The TRIBE study evaluated FOLFIRI plus bevacizumab vs infusional 5-FU, leucovorin, and oxaliplatin and irinotecan (FOLFOXIRI) plus bevacizumab.34 Of the 508 patients in this study, 28 patients with BRAFV600E mutations were enrolled, of whom 12 patients were assigned to the FOLFIRI arm and 16 patients were assigned to the FOLFOXIRI arm. Across both arms, the median OS in the RAS– and BRAF-wild-type patients was 37.1 vs 13.4 months in the small subset of patients with tumors harboring BRAFV600E mutations (HR 2.79; 95% CI 1.75–4.46; P<0.0001).35 Although the number of patients with BRAFV600E mutations in this study was small, the median OS of patients treated with FOLFOXIRI plus bevacizumab in TRIBE was 19.0 months compared to 10.7 months in the FOLFIRI plus bevacizumab arm (HR 0.54; 95% CI 0.24–1.20).35 An overall response was reported in 56% of patients with a BRAFV600E mutation receiving FOLFOXIRI plus bevacizumab vs 42% of patients receiving FOLFIRI plus bevacizumab (odds ratio [OR] 1.82, 95% CI 0.91–2.62). There was no significant association between treatment effect and BRAF mutation status either for OS (P-value =0.52) or for PFS (P-value =0.68),35 suggesting that patients with BRAFV600E mutations derived equivalent benefit from FOLFOXIRI over FOLFIRI as their BRAF-wild-type counterparts. In the CHARTA Phase II study, in patients with BRAFV600E mutations, the median PFS was 10.1 months among patients who received FOLFOXIRI plus bevacizumab vs 7.8 months in patients who received FOLFIRI plus bevacizumab (HR 0.72, P=0.61).36 Acknowledging the limitations of the small sample size in both of these studies and the lack of statistical significance of the trend toward benefit, FOLFOXIRI plus bevacizumab is an option for patients with known metastatic BRAFV600E CRC with well-preserved performance status for whom early disease control is urgent and imperative. Additionally, based on data from Loupakis et al17 showing that female patients with right-sided primary tumors with mucinous histology have an 81% chance of having a BRAFV600E mutation, we consider upfront triplet therapy in patients who meet some of these criteria, while molecular analyses are pending.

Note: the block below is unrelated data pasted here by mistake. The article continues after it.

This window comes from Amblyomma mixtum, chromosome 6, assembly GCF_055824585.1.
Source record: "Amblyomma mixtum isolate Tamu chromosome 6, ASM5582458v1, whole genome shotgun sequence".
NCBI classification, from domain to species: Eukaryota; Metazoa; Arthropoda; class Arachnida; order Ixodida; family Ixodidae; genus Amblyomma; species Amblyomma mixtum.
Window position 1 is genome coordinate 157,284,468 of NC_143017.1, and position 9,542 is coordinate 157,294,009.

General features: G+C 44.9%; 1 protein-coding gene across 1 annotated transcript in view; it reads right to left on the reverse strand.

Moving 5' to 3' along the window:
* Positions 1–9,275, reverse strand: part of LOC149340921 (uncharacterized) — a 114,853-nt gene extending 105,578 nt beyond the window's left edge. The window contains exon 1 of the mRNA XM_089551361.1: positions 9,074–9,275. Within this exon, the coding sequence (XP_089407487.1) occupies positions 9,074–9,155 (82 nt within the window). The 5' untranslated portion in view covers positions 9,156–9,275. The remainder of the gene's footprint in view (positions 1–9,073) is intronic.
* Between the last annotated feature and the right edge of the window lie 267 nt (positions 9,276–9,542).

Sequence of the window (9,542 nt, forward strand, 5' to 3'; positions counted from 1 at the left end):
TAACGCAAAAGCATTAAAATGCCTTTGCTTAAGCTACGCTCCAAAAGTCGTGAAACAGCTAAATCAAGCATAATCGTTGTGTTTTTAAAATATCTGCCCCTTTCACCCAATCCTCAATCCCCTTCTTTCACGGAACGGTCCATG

Although BRAF mutation status was not assessed at the time of the clinical trials that led to the approval of bevacizumab in metastatic CRC, it is generally thought that BRAFV600E does not preclude response to bevacizumab. As noted earlier in the TRIBE study, significant response has been seen with triplet chemotherapy in combination with bevacizumab.34 Additionally, a subgroup analysis of BRAFV600E-mutated tumors from CAIRO3 showed a preserved benefit from bevacizumab containing maintenance therapy compared to no maintenance as compared to patients with wild-type tumors.37However, bevacizumab is highly unlikely to overcome the negative prognostic effect of a BRAFV600Emutation; a retrospective study of patients treated with FOLFOX plus bevacizumab found the overall response rate in patients with a BRAFV600E mutation to be only 18.4%.38


Since BRAFV600E CRC emerged as a distinct entity, multiple clinical trials have sought to replicate the successes of targeted therapies seen in melanoma (Table 1). The two BRAF inhibitors, vemurafenib and dabrafenib, revolutionized the treatment of BRAFV600E metastatic melanoma and have been shown to be active in BRAFV600E-mutated non-small-cell lung cancer, anaplastic thyroid cancer, cholangiocarcinoma, Erdheim–Chester disease, and Langerhans cell histiocytosis.39 Additionally, single-agent vemurafenib was shown to arrest cell proliferation and inhibit tumor growth in CRC cell lines and xenograft models expressing BRAFV600E, respectively.40 Based on this, a Phase II pilot study of vemurafenib was completed in patients with BRAFV600E metastatic CR using the maximum tolerated dose of 960 mg twice daily identified in melanoma studies.8 Of the 21 patients enrolled, a partial response was documented in one patient and seven patients were reported to have stable disease; however, the median PFS of 2.1 months did not suggest durable activity from single-agent BRAF inhibition. Similar to the rates seen in melanoma treatment, 15 of the 21 (71%) patients experienced a grade 3 adverse event, including development of five squamous cell carcinomas of the skin, a known adverse event associated with single-agent BRAF inhibition.

(To view a larger version of Table 1, click here.)